Modern healthcare is fraught with inequality. The U.S. private system suffers from exorbitant treatment costs, turns a blind eye to chronic conditions, and reflects disparities by ethnicity and socioeconomic status—all of which remain significant barriers to public health. On a global stage, similar patterns are evident: pharmaceutical companies are hesitant to expand into developing countries where they may not profit. However, to combat these disparities, some communities have found agency by producing their own medicine in a sustainable way. In this post, we’ll explore how the Karen (/kəˈrɛn/) tribes of Thailand have found a solution to an issue plaguing the world.
“Anada (name changed) was abandoned in the toilet pan at birth. Neighbors discovered her some hours later, and we took her to the hospital. The high level of infection caused cataracts and cornea scarring, leaving her blind.”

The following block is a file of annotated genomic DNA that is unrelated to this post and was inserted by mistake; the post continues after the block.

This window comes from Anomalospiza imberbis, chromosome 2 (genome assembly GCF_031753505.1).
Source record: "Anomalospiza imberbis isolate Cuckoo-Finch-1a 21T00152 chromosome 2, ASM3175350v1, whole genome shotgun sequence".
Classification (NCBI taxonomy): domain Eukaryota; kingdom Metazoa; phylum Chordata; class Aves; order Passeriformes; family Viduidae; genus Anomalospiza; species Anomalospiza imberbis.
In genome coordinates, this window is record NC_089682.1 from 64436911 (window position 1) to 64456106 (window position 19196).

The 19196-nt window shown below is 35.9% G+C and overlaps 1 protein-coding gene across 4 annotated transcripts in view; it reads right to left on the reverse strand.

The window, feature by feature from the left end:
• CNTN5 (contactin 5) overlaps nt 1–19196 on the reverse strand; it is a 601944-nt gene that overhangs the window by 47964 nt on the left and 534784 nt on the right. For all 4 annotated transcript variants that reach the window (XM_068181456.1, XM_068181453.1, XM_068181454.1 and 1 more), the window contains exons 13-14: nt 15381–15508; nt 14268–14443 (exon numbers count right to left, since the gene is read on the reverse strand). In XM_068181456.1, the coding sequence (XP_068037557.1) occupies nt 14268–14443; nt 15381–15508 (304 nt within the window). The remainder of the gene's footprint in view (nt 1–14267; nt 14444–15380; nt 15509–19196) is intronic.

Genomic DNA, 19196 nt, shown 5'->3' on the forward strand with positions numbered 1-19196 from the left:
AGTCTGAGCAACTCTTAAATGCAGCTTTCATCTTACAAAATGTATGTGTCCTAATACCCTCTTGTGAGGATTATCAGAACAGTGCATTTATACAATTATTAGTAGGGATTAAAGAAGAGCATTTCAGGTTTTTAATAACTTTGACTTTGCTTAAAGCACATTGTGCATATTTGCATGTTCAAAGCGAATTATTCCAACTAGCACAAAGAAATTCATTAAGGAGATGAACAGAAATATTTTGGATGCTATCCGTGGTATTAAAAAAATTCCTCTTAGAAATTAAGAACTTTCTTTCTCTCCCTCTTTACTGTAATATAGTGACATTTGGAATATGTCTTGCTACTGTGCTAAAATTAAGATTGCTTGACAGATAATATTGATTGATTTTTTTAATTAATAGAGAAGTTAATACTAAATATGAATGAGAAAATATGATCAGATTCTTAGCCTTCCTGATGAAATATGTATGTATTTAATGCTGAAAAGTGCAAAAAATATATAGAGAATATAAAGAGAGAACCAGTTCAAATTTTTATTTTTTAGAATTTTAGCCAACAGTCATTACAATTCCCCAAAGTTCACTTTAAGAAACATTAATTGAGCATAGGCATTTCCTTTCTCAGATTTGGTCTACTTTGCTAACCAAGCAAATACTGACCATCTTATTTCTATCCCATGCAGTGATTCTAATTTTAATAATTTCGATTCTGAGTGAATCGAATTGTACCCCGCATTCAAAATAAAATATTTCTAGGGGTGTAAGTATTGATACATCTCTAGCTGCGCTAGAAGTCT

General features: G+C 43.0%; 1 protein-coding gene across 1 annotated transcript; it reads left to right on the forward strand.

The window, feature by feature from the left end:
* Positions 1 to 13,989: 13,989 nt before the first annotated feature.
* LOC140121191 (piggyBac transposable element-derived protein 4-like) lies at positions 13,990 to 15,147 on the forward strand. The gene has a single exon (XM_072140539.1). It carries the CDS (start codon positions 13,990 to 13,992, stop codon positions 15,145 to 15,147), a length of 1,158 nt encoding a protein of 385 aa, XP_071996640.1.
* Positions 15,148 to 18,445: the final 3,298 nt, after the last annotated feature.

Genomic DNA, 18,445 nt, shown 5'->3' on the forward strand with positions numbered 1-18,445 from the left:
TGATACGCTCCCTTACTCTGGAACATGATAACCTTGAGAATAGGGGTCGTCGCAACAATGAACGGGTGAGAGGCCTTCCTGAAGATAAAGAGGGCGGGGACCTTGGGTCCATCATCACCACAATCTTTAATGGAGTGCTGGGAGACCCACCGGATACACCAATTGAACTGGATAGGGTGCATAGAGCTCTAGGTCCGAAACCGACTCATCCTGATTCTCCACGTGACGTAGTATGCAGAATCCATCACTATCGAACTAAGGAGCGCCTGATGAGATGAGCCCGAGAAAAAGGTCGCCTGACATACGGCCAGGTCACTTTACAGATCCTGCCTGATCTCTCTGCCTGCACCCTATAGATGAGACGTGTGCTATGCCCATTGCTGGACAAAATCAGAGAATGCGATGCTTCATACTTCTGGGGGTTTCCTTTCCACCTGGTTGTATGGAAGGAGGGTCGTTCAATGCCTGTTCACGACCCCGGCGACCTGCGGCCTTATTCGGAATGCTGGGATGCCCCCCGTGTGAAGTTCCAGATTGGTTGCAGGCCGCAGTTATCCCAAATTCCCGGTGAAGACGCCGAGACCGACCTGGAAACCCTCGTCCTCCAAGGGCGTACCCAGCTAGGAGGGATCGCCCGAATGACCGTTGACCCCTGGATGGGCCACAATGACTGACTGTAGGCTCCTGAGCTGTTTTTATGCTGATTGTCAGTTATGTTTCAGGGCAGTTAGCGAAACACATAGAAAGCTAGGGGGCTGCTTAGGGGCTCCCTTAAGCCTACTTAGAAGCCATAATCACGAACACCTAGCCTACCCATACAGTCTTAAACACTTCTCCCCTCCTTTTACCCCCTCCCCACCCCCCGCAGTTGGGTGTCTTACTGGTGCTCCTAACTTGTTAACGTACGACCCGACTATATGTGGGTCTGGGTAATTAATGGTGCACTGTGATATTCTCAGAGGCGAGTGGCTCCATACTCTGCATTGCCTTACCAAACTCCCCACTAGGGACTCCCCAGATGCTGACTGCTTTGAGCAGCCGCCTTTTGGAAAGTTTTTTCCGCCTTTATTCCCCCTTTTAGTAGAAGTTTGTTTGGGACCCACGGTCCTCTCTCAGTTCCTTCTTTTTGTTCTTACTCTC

Having grown up in the confines of American suburbia, I was shocked when I heard this story.
I was in conversation with Catherine Ruth-Riley discussing the public health situation on the Thailand-Myanmar border. Having founded a school for orphans, Catherine has worked in the border region for over two decades, driven by her mission of helping the Karen (/kəˈrɛn/) people, who exist at the margins of society on the border between Myanmar and Thailand. Catherine’s candid depictions of adversity and courage painted a portrait of the Karen people marked by not only their struggles, but also, hope for a path to improvement.